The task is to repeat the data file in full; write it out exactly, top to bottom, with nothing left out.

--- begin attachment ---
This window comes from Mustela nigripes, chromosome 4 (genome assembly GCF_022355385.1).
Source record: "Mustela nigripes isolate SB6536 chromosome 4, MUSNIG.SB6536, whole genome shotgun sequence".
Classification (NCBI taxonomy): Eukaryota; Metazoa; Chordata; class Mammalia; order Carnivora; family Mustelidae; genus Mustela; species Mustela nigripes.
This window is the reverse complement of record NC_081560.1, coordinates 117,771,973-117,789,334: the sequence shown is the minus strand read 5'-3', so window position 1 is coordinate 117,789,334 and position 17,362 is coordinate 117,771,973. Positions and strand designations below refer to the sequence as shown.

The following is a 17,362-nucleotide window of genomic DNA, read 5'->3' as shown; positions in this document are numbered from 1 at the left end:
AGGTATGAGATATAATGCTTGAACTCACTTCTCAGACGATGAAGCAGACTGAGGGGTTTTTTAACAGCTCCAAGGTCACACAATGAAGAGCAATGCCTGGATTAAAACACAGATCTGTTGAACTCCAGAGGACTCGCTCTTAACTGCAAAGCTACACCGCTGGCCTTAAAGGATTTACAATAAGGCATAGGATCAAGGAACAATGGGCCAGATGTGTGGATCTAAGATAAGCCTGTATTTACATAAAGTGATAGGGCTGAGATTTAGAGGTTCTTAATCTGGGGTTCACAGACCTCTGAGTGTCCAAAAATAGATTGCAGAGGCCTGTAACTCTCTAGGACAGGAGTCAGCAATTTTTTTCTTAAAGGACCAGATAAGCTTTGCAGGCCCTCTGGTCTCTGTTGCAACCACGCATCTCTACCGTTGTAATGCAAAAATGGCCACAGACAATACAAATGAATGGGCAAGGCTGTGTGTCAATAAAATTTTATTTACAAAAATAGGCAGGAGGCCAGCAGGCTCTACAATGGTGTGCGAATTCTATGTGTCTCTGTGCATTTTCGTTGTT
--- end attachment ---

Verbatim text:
This window comes from Mustela nigripes, chromosome 4 (genome assembly GCF_022355385.1).
Source record: "Mustela nigripes isolate SB6536 chromosome 4, MUSNIG.SB6536, whole genome shotgun sequence".
Classification (NCBI taxonomy): Eukaryota; Metazoa; Chordata; class Mammalia; order Carnivora; family Mustelidae; genus Mustela; species Mustela nigripes.
This window is the reverse complement of record NC_081560.1, coordinates 117,771,973-117,789,334: the sequence shown is the minus strand read 5'-3', so window position 1 is coordinate 117,789,334 and position 17,362 is coordinate 117,771,973. Positions and strand designations below refer to the sequence as shown.

The following is a 17,362-nucleotide window of genomic DNA, read 5'->3' as shown; positions in this document are numbered from 1 at the left end:
AGGTATGAGATATAATGCTTGAACTCACTTCTCAGACGATGAAGCAGACTGAGGGGTTTTTTAACAGCTCCAAGGTCACACAATGAAGAGCAATGCCTGGATTAAAACACAGATCTGTTGAACTCCAGAGGACTCGCTCTTAACTGCAAAGCTACACCGCTGGCCTTAAAGGATTTACAATAAGGCATAGGATCAAGGAACAATGGGCCAGATGTGTGGATCTAAGATAAGCCTGTATTTACATAAAGTGATAGGGCTGAGATTTAGAGGTTCTTAATCTGGGGTTCACAGACCTCTGAGTGTCCAAAAATAGATTGCAGAGGCCTGTAACTCTCTAGGACAGGAGTCAGCAATTTTTTTCTTAAAGGACCAGATAAGCTTTGCAGGCCCTCTGGTCTCTGTTGCAACCACGCATCTCTACCGTTGTAATGCAAAAATGGCCACAGACAATACAAATGAATGGGCAAGGCTGTGTGTCAATAAAATTTTATTTACAAAAATAGGCAGGAGGCCAGCAGGCTCTACAATGGTGTGCGAATTCTATGTGTCTCTGTGCATTTTCGTTGTT